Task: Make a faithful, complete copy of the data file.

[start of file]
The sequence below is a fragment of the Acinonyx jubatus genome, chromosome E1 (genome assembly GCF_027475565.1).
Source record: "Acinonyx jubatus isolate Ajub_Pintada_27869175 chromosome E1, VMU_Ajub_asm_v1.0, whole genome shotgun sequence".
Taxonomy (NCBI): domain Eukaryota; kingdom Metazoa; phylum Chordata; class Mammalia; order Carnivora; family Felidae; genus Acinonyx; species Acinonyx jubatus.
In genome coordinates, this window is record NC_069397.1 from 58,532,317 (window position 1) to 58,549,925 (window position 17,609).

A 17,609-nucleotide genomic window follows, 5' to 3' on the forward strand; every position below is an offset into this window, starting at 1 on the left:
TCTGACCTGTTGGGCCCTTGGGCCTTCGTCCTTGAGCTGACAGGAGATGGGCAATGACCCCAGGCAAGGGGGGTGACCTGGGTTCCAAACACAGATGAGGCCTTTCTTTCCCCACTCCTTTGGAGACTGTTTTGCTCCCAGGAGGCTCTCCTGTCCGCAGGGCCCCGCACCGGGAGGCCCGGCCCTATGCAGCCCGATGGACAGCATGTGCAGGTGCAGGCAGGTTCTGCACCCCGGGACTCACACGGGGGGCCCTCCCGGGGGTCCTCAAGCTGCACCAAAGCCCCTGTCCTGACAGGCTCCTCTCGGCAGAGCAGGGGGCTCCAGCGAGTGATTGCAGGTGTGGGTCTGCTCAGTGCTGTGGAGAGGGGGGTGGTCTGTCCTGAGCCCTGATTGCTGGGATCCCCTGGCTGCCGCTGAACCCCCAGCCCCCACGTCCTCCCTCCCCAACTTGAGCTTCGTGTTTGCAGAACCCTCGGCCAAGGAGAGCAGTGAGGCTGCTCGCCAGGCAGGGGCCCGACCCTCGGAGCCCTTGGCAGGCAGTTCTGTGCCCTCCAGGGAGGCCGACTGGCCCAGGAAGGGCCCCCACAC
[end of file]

The sequence below is a fragment of the Acinonyx jubatus genome, chromosome E1 (genome assembly GCF_027475565.1).
Source record: "Acinonyx jubatus isolate Ajub_Pintada_27869175 chromosome E1, VMU_Ajub_asm_v1.0, whole genome shotgun sequence".
Taxonomy (NCBI): domain Eukaryota; kingdom Metazoa; phylum Chordata; class Mammalia; order Carnivora; family Felidae; genus Acinonyx; species Acinonyx jubatus.
In genome coordinates, this window is record NC_069397.1 from 58,532,317 (window position 1) to 58,549,925 (window position 17,609).

A 17,609-nucleotide genomic window follows, 5' to 3' on the forward strand; every position below is an offset into this window, starting at 1 on the left:
TCTGACCTGTTGGGCCCTTGGGCCTTCGTCCTTGAGCTGACAGGAGATGGGCAATGACCCCAGGCAAGGGGGGTGACCTGGGTTCCAAACACAGATGAGGCCTTTCTTTCCCCACTCCTTTGGAGACTGTTTTGCTCCCAGGAGGCTCTCCTGTCCGCAGGGCCCCGCACCGGGAGGCCCGGCCCTATGCAGCCCGATGGACAGCATGTGCAGGTGCAGGCAGGTTCTGCACCCCGGGACTCACACGGGGGGCCCTCCCGGGGGTCCTCAAGCTGCACCAAAGCCCCTGTCCTGACAGGCTCCTCTCGGCAGAGCAGGGGGCTCCAGCGAGTGATTGCAGGTGTGGGTCTGCTCAGTGCTGTGGAGAGGGGGGTGGTCTGTCCTGAGCCCTGATTGCTGGGATCCCCTGGCTGCCGCTGAACCCCCAGCCCCCACGTCCTCCCTCCCCAACTTGAGCTTCGTGTTTGCAGAACCCTCGGCCAAGGAGAGCAGTGAGGCTGCTCGCCAGGCAGGGGCCCGACCCTCGGAGCCCTTGGCAGGCAGTTCTGTGCCCTCCAGGGAGGCCGACTGGCCCAGGAAGGGCCCCCACAC